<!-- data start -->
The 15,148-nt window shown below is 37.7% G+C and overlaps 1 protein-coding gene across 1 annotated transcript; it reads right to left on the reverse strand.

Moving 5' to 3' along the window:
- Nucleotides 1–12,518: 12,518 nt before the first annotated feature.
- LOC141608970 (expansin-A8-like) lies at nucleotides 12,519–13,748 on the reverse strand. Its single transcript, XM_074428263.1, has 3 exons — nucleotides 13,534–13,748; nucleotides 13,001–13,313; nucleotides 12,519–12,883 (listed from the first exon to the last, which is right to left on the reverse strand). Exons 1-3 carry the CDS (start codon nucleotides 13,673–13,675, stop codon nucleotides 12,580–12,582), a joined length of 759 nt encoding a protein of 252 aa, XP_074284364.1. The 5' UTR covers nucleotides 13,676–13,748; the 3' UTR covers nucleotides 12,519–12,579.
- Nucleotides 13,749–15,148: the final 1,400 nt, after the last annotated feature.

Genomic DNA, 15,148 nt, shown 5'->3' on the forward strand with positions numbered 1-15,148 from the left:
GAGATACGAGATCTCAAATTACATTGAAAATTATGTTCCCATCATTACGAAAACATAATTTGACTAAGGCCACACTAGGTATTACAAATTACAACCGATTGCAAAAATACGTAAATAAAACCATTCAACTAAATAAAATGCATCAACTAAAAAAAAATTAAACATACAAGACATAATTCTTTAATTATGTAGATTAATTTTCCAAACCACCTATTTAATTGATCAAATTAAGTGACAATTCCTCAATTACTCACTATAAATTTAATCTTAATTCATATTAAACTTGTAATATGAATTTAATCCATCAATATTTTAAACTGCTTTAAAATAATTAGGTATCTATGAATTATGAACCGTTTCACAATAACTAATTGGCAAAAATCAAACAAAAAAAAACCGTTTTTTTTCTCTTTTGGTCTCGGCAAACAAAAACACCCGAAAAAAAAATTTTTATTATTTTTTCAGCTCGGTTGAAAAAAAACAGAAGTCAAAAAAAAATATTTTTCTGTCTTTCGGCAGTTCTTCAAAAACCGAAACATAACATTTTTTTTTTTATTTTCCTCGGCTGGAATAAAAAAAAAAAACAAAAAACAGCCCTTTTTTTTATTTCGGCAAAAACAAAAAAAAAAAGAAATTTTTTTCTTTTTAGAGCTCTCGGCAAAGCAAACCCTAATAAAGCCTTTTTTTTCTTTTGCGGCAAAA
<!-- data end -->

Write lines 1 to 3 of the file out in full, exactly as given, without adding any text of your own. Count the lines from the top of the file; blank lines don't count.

The 15,148-nt window shown below is 37.7% G+C and overlaps 1 protein-coding gene across 1 annotated transcript; it reads right to left on the reverse strand.

Moving 5' to 3' along the window:
- Nucleotides 1–12,518: 12,518 nt before the first annotated feature.